Search All of the Math Forum:
Views expressed in these public forums are not endorsed by
Drexel University or The Math Forum.


LudovicoVan
Posts:
3,569
From:
London
Registered:
2/8/08


Re: Collinear
Posted:
May 7, 2013 11:46 AM


"David Bernier" <david250@videotron.ca> wrote in message news:kmad1m$qfd$1@dontemail.me... > On 05/07/2013 03:48 AM, William Elliot wrote: > >> Let C be a collection of n points with the property that >> any line L with two points of C on it, has a third point >> of C on it. >> >> How is it that C is collinear, ie all points of C are >> on a single line? > > I think this can be proved by induction on 'n' the > number of points.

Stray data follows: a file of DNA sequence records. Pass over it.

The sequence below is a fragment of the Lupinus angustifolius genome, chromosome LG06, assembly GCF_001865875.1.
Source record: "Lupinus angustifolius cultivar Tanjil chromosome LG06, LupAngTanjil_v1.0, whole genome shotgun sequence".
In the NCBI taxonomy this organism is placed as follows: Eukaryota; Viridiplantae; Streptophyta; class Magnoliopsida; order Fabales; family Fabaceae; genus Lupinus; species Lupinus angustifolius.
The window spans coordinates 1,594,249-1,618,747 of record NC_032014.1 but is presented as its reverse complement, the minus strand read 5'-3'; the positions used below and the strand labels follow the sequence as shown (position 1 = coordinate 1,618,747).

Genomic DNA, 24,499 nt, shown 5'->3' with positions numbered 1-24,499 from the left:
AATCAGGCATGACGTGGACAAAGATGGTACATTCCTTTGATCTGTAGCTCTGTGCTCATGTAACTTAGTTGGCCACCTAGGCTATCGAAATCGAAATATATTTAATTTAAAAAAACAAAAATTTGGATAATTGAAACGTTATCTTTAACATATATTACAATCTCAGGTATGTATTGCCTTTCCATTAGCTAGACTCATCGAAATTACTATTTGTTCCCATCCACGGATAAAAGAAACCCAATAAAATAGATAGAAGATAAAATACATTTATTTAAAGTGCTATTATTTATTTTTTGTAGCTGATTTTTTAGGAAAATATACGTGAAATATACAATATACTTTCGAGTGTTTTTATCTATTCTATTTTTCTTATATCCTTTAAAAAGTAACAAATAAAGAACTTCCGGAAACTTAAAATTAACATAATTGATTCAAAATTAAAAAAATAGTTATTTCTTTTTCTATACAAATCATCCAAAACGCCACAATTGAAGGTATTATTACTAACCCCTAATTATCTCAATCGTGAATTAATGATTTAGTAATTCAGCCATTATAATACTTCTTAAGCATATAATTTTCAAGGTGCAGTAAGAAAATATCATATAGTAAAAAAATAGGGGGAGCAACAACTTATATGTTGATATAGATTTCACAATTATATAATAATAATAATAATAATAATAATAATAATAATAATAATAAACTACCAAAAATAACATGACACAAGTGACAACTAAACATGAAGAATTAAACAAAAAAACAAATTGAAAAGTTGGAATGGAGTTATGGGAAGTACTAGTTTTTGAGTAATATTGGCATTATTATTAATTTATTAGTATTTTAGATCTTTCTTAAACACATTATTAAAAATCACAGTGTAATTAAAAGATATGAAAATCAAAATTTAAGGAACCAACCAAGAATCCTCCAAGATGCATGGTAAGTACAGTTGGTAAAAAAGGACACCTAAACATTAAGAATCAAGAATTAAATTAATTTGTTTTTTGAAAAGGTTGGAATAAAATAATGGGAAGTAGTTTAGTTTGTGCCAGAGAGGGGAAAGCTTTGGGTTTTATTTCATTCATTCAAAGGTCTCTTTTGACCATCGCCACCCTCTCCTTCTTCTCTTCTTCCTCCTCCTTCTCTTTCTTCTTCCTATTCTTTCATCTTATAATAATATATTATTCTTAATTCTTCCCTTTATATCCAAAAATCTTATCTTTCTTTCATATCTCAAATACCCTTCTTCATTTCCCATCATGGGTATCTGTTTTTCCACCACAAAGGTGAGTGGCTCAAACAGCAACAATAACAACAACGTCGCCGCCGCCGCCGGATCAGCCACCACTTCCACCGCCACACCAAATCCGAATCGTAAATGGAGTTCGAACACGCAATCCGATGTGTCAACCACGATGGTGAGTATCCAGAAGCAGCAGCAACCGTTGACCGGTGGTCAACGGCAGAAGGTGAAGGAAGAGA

An attempt:
For the base case with 3 points: if any line L with the first 2 points on it has the 3rd point too on it, then by definition it follows that the 3 points are collinear.
For the successor case: if we add an (n+1)th point to the collection with n points, such that it is collinear to any 2 of the n points at the previous step, then from the assumption that the n points were all collinear follows, by transitivity, that the (n+1)th point too must be collinear to all other n points.
Julio